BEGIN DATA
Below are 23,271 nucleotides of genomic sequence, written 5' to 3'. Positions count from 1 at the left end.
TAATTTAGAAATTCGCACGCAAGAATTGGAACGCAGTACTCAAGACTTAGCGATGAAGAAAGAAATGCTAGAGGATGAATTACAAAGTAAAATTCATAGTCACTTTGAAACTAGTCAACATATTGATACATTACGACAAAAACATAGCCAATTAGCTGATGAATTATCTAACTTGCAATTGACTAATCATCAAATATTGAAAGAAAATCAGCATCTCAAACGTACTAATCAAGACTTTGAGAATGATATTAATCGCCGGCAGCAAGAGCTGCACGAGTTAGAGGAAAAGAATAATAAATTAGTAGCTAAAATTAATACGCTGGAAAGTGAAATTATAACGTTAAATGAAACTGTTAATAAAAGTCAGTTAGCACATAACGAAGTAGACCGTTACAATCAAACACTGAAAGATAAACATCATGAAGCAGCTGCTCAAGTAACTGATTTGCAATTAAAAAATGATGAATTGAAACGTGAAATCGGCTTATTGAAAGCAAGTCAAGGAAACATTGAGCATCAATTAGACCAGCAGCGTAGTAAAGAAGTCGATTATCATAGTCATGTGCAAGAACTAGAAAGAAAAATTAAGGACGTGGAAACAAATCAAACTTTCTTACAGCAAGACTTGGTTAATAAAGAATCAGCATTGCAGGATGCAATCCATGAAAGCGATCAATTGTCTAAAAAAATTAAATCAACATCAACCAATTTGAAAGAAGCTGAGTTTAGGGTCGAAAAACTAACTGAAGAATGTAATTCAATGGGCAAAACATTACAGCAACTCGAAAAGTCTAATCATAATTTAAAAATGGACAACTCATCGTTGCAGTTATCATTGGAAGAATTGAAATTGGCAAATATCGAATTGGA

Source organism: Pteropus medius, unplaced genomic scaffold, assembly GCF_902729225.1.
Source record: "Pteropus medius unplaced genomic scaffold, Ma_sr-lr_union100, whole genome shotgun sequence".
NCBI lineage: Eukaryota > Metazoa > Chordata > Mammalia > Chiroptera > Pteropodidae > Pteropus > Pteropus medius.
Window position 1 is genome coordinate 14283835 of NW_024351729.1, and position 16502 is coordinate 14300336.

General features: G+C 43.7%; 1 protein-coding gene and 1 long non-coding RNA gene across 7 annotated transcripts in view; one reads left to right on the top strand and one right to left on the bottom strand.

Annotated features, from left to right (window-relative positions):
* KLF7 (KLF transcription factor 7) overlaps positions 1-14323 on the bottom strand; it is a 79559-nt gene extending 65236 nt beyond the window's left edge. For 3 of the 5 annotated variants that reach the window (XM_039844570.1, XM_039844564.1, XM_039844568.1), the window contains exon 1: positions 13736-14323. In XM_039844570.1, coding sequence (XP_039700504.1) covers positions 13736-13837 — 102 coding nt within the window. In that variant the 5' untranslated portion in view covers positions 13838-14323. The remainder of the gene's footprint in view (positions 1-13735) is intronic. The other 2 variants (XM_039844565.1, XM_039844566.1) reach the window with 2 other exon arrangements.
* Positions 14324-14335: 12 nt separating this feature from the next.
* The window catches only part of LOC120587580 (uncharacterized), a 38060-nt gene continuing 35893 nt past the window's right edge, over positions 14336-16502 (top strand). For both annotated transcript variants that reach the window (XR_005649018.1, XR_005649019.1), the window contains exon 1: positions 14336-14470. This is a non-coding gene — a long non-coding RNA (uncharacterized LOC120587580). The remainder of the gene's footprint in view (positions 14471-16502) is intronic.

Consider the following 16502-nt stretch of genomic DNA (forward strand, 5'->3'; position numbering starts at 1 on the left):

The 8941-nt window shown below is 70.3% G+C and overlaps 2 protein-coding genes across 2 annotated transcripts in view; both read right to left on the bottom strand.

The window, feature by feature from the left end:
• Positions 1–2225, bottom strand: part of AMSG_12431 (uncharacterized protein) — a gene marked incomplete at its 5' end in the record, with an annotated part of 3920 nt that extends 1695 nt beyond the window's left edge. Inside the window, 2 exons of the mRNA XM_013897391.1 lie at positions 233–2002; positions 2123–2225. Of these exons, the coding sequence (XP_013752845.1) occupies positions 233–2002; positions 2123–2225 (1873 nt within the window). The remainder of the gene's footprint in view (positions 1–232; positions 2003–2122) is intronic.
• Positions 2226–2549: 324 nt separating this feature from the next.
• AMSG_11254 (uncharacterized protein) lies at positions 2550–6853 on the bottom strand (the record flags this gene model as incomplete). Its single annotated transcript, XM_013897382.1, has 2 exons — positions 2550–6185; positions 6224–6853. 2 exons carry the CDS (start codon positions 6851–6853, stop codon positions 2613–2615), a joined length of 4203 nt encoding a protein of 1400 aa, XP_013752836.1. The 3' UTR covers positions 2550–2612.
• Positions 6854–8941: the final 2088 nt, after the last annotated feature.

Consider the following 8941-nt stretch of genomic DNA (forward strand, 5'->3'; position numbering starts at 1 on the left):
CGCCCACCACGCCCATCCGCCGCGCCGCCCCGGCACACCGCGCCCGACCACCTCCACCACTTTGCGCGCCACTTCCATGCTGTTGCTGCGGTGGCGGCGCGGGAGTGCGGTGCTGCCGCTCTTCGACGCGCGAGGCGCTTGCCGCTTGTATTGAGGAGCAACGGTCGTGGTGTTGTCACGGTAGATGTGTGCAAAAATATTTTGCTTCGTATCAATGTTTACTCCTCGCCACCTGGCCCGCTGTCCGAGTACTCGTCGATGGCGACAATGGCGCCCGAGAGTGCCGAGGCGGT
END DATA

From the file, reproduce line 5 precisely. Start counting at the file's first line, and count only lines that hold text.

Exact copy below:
NCBI lineage: Eukaryota > Metazoa > Chordata > Mammalia > Chiroptera > Pteropodidae > Pteropus > Pteropus medius.